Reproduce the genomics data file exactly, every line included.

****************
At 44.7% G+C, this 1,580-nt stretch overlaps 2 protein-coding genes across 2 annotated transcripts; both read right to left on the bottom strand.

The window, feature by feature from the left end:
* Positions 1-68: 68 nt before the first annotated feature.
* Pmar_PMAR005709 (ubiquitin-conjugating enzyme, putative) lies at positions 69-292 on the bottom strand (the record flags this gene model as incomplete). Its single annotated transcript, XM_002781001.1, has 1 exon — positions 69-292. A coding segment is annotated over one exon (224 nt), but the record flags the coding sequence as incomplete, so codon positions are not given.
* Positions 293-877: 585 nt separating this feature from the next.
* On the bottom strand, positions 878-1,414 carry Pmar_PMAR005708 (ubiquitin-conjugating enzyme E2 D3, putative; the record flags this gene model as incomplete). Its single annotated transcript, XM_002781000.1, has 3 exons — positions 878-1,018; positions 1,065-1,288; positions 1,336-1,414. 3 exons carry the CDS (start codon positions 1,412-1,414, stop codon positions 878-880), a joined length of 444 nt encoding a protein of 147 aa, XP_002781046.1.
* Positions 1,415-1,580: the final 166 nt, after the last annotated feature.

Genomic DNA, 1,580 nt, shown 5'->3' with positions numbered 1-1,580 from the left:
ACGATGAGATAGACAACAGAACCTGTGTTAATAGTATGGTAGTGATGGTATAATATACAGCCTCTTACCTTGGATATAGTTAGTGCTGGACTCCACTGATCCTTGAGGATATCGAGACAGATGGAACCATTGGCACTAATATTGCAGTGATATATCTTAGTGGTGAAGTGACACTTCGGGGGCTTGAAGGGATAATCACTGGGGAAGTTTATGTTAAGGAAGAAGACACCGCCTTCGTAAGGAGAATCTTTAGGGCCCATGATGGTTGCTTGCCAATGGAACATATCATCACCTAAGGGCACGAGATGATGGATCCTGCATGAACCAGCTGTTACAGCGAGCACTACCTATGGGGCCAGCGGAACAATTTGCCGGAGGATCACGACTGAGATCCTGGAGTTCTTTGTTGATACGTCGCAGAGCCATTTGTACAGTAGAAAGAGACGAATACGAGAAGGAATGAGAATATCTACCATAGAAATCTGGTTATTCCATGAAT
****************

At 44.7% G+C, this 1,580-nt stretch overlaps 2 protein-coding genes across 2 annotated transcripts; both read right to left on the bottom strand.

The window, feature by feature from the left end:
* Positions 1-68: 68 nt before the first annotated feature.
* Pmar_PMAR005709 (ubiquitin-conjugating enzyme, putative) lies at positions 69-292 on the bottom strand (the record flags this gene model as incomplete). Its single annotated transcript, XM_002781001.1, has 1 exon — positions 69-292. A coding segment is annotated over one exon (224 nt), but the record flags the coding sequence as incomplete, so codon positions are not given.
* Positions 293-877: 585 nt separating this feature from the next.
* On the bottom strand, positions 878-1,414 carry Pmar_PMAR005708 (ubiquitin-conjugating enzyme E2 D3, putative; the record flags this gene model as incomplete). Its single annotated transcript, XM_002781000.1, has 3 exons — positions 878-1,018; positions 1,065-1,288; positions 1,336-1,414. 3 exons carry the CDS (start codon positions 1,412-1,414, stop codon positions 878-880), a joined length of 444 nt encoding a protein of 147 aa, XP_002781046.1.
* Positions 1,415-1,580: the final 166 nt, after the last annotated feature.

Genomic DNA, 1,580 nt, shown 5'->3' with positions numbered 1-1,580 from the left:
ACGATGAGATAGACAACAGAACCTGTGTTAATAGTATGGTAGTGATGGTATAATATACAGCCTCTTACCTTGGATATAGTTAGTGCTGGACTCCACTGATCCTTGAGGATATCGAGACAGATGGAACCATTGGCACTAATATTGCAGTGATATATCTTAGTGGTGAAGTGACACTTCGGGGGCTTGAAGGGATAATCACTGGGGAAGTTTATGTTAAGGAAGAAGACACCGCCTTCGTAAGGAGAATCTTTAGGGCCCATGATGGTTGCTTGCCAATGGAACATATCATCACCTAAGGGCACGAGATGATGGATCCTGCATGAACCAGCTGTTACAGCGAGCACTACCTATGGGGCCAGCGGAACAATTTGCCGGAGGATCACGACTGAGATCCTGGAGTTCTTTGTTGATACGTCGCAGAGCCATTTGTACAGTAGAAAGAGACGAATACGAGAAGGAATGAGAATATCTACCATAGAAATCTGGTTATTCCATGAAT